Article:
9As it is written: [Psalm 112] “He has dispersed abroad, He has given to the poor; His righteousness endures forever.” 10 Now may He who supplies seed to the sower, and bread for food, supply and multiply the seed you have sown and increase the fruits of your righteousness, 11 while you are enriched in everything for all liberality, which causes thanksgiving through us to God.
Liberality refers not to politics but to generosity.
As Paul wraps up his instructions on giving, he once again appeals to the Corinthians sense that they’re farther along than others.
He says that genuine spiritual maturity, as demonstrated in righteousness, is attended by generosity.
Sad to say – there are far too many church-going people who fancy themselves to be real saints who rarely if ever give.
Their Bible is all marked up & they never miss a Sunday but the Lordship of Christ ends at the edge of their wallet & checkbook.
It’s said that prior to some of the Crusaders, as the warriors prepared to embark on their journey form Europe they’d all go down to a lake or river and undergo a mass baptism.
They’d march out into the water and at a word from the priest, submerge their entire bodies, all except their sword hand which they kept above the water.
They didn’t want to sanctify that hand so that they could wield their sword in battle without their conscience getting in the way.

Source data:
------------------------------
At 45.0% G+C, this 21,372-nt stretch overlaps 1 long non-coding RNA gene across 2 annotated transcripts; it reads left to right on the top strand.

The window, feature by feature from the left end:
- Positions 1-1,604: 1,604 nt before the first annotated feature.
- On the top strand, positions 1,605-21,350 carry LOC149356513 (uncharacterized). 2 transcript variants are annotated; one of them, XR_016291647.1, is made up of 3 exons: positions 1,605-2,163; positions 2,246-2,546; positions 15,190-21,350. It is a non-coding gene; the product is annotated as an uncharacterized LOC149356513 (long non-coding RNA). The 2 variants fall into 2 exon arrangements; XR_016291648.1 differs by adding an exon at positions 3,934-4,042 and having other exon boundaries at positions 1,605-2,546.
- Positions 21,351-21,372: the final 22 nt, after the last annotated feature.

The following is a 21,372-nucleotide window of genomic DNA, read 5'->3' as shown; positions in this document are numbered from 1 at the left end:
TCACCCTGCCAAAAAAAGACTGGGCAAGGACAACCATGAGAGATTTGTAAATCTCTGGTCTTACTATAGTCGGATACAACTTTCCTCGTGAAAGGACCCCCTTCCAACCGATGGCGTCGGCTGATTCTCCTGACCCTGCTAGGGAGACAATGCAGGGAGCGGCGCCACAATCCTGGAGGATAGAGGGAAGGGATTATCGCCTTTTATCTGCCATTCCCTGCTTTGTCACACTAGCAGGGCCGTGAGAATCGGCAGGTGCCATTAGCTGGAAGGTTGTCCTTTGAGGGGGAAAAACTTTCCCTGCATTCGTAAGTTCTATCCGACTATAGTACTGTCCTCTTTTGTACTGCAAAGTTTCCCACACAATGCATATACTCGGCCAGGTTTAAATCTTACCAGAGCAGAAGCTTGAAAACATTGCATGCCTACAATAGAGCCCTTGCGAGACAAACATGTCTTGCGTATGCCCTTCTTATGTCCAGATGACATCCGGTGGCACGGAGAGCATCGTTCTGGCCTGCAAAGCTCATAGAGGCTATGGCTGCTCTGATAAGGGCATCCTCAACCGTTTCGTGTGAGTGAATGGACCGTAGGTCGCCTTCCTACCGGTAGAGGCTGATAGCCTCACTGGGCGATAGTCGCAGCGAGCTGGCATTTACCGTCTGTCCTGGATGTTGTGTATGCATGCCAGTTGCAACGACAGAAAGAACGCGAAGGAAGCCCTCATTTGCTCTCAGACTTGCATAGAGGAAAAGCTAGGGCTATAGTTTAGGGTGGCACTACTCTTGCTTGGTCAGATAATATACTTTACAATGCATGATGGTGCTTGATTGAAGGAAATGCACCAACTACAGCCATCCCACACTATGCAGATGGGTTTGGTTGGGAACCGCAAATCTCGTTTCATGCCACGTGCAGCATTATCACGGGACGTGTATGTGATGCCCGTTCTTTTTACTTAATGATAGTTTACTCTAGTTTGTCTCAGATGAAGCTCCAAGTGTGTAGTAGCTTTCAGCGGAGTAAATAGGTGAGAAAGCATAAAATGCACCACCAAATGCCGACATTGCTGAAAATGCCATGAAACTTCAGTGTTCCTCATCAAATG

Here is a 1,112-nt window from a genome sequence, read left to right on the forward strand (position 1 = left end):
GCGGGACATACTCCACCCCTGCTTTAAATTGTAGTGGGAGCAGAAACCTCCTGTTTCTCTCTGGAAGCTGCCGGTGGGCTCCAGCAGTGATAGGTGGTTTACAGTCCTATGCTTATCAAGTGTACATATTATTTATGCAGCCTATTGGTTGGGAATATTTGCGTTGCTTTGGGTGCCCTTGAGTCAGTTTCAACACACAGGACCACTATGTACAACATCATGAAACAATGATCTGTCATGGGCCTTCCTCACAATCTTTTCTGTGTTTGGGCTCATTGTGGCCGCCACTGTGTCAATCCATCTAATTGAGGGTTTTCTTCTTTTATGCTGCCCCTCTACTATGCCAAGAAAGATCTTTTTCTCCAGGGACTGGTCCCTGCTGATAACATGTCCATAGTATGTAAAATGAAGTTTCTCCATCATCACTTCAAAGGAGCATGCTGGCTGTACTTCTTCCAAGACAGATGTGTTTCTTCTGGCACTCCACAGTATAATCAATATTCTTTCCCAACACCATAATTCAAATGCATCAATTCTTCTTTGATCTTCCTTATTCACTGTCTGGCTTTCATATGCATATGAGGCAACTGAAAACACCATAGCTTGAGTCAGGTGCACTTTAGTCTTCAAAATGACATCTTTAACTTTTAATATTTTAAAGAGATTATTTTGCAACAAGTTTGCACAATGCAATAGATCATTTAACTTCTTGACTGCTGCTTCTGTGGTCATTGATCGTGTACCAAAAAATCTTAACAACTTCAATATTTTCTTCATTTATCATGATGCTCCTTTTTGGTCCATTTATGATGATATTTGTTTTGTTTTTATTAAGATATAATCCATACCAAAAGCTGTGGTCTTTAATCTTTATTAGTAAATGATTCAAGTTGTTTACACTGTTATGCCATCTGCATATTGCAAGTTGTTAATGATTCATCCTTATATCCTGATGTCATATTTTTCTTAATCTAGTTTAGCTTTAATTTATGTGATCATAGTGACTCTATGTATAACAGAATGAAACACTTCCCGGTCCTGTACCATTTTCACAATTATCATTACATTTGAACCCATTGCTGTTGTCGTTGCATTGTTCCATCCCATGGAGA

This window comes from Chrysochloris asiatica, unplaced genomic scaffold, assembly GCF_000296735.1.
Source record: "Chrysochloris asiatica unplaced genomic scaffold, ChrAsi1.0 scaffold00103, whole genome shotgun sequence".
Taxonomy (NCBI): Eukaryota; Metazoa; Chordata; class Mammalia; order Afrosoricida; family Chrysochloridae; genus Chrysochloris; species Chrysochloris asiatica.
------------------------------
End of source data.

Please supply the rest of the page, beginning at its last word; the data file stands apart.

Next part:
We hear that story & shake our head at the tragic misunderstanding of the Lordship of Christ, yet the fact is, many people do something similar with their wallet.
They don’t literally hold it above the water when they are baptized, but their commitment to Christ exempts their finances.
Paul is clear here as he quotes Psalm 112 – real spiritual maturity is attended by generosity.
12 For the administration of this service not only supplies the needs of the saints, but also is abounding through many thanksgivings to God, 13 while, through the proof of this ministry, they glorify God for the obedience of your confession to the gospel of Christ, and for your liberal sharing with them and all men, 14 and by their prayer for you, who long for you because of the exceeding grace of God in you.
Paul gives expression to his motive in taking this collection from the Gentile churches.
He knows it will go a long way in proving to the Jewish believers of Jerusalem that a genuine work of God’s grace had been done in them and they were indeed their brothers & sisters in Christ.
When those Jews realized that the Gospel of Christ was truly winning Gentiles to faith in God it would transform their understanding of God and result in their further growth in grace.
And the end of it all would be even more glory going to the Lord.
Then, as Paul thinks about all this – he says à
15 Thanks be to God for His indescribable gift!
It all starts with God and the incredible gift He gave by sending His Son.
That was a gift too great for words to laud. Yet we will try!
 Thanks to Jon Courson – Commentary on the NT.